# Tag Info

2

The main fusion reaction in the sun is the proton-proton chain reaction, which takes six protons and produces two protons, one alpha particle, two anti-electrons, and two electron neutrinos. The deuterium nucleus is only barely bound and can be destroyed — dissociated into a proton and neutron — by absorbing a gamma ray with energy more than 2 MeV. This ...

3

You ask "what would we see", meaning you want to know what kind of radiation is given off. (i) sample from the surface looks like the surface of the Sun. i.e. it emits close-to-blackbody radiation at a temperature of 5800K.Except it now can't be a blackbody since you've taken it out of its environment. A black body is both perfect absorber and a perfect ...

6

Intensity has units of watts per area: $$\left[I\right]=\rm\frac{W}{ m^2}$$ where the area is the surface area of the emitting source (in this case, the sun). This tells you the total amount of radiation present (over all wavelengths). The extra factor of 1/nm in your plot gives the spectral irradiance: $$\left[\mathcal E\right]=\rm \frac{W}{m^2\,nm}$$ ...

2

$W/m^2$ would be the total energy emitted, regardless of wavelength. When you use $W/m^2/nm$ you are explicitly saying that it corresponds to a specific part of the spectrum (nm is a unit of wavelength). Which is what the graph you posted is showing. The first one is called "irradiance", the one plotted here is called "spectral irradiance". For more details ...

1

The formula $$L = \epsilon A \sigma T^4,$$ where $L$ is the luminosity in Watts, can be used for a "grey body" i.e. one that has a constant emissivity with frequency. Here you were told to "assume the Sun to be a perfect blackbody". This means that its emissivity is 1 because a blackbody absorbs everthing incident upon it and because it is in thermal ...

0

People who are studying something something generally use a frame of reference which is reasonably close to the things of interest. While it might in theory be possible to measure the stature of a man by very accurately determining the distance from the center of the Earth to the bottoms of his feet, as well as the distance from the center of the earth to ...

1

A star with a higher metallicity will have a larger interior opacity and a thicker convection zone for a given mass. The thickness of the convection zone is equally important in determining magnetic activity in stars that have an interface between a radiative inner region and convective envelope. The dependence is through the Rossby number - the ratio of ...

1

Earth is rotating on its own axis & also revolves around the Sun, then how come the Sun always rises in the East? Earth orbits around the Sun, but the motion can be expressed equivalently in Earth reference frame as Sun orbiting Earth. The orbital speed is not perfectly uniform, but close enough not to be distinguishable in normal life. Earth also ...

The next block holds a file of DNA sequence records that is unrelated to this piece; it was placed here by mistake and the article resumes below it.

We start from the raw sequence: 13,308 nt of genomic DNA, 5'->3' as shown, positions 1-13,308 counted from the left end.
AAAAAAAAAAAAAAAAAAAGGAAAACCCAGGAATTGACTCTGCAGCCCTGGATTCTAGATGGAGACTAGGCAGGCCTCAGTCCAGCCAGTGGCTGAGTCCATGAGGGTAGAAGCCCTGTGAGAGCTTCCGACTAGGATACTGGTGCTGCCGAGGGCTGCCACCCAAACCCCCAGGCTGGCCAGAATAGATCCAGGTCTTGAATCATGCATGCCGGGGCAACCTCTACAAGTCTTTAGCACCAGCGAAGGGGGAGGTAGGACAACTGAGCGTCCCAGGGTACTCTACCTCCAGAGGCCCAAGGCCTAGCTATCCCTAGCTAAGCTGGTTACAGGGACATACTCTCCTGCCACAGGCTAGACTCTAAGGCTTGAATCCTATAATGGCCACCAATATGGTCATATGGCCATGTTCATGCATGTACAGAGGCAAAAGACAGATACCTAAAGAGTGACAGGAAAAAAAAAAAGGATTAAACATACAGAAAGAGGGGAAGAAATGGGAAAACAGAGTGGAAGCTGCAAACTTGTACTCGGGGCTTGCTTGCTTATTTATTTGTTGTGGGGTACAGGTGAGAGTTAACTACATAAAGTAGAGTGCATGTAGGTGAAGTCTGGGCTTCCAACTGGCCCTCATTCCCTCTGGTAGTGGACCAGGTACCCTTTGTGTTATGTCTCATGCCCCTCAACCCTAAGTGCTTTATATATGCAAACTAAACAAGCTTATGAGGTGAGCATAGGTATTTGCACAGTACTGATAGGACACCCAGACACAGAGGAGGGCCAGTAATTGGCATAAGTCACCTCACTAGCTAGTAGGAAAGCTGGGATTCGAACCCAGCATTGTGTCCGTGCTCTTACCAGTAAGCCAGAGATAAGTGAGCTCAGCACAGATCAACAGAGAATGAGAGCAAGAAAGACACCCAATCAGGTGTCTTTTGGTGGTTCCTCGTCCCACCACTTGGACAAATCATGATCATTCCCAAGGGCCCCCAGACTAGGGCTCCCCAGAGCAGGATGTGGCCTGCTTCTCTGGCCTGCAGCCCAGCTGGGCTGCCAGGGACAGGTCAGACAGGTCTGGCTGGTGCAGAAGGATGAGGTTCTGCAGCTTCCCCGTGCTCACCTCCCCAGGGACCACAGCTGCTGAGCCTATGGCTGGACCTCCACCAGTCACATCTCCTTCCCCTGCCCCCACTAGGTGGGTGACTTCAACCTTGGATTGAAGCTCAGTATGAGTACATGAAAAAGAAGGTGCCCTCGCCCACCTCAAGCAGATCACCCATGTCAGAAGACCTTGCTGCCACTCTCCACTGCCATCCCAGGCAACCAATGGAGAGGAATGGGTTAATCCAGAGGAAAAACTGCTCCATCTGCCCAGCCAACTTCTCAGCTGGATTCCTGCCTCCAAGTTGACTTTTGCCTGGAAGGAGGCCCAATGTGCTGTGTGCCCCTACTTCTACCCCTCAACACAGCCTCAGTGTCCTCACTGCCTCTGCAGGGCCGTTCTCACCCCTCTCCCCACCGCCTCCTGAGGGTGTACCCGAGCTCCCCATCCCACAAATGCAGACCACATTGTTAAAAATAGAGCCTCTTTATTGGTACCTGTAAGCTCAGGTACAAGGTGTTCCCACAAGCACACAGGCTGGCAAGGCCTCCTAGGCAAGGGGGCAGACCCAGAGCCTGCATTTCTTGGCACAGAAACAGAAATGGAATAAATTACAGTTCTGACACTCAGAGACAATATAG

-1

(image credit: Gdr@Wikimedia) Essential answer, assuming the observer near Earth’s equator, is: When the Sun rises, the observer is near the centre of the leading Earth hemisphere (upper side of the blue disk in the image), and east points towards the Sun. At noon, the Sun is above the observer, and east points backward, against the orbital motion. At ...

4

The question is quite geocentric, as it is dependent on the observer's location. On Venus, which has a retrograde axis of rotation, the Sun appears to rise in the West. In Arctic regions, the Sun may not rise or set for up to six months of the year, and even then, it may not be clear in exactly which direction the sunrise/sunset occurs. Other suns in the ...

2

At first ask yourself the question what do you mean by "East"? Other answers have already said that why you should only concentrate on earth spin rather than its orbital motion towards that sun. See North, East, West and South are not absolute directions and changes with the latitude and longitude. So wherever you are on the earth surface, depending on ...

1

It looks like the Sun rises in east and set in west, but actually it is altogether vice versa. Our earth rotates around the sun in west to east fashion. Since we see ourselves as stationary in our frame of reference(i.e. earth), the sun seems to rise and set in east to west fashion. Similarly we have winter and summer as seasons due to the revolution of ...

29

Whether the sun "rises" in the east depends on your position on earth, and the time of the year. In northern latitudes, during the summer, the sun rises significantly North of East, and in the winter it rises in the South. For example, today's sunrise/sunset directions in Umeå Sweden, look like this (source: www.suncalc.net) The yellow line shows the ...

15

The Sun does not rise, it is the horizon that goes down. You say that Sun rises in the East (with a certain degree of oscillations due to the tilt of the axis) just because the Earth spins from West to East. The revolution affects the difference between sidereal time and solar time, and makes the solar day $\approx 4$ minutes longer If the Earth spinned in ...

5

It takes a year for Earth to revolve around the Sun, and only one day to rotate about itself. That is why you can, for most practical purposes, forget about the revolution (which causes the different seasons) and concentrate only on the rotation, at least fo sun raising purposes.

Top 50 recent answers are included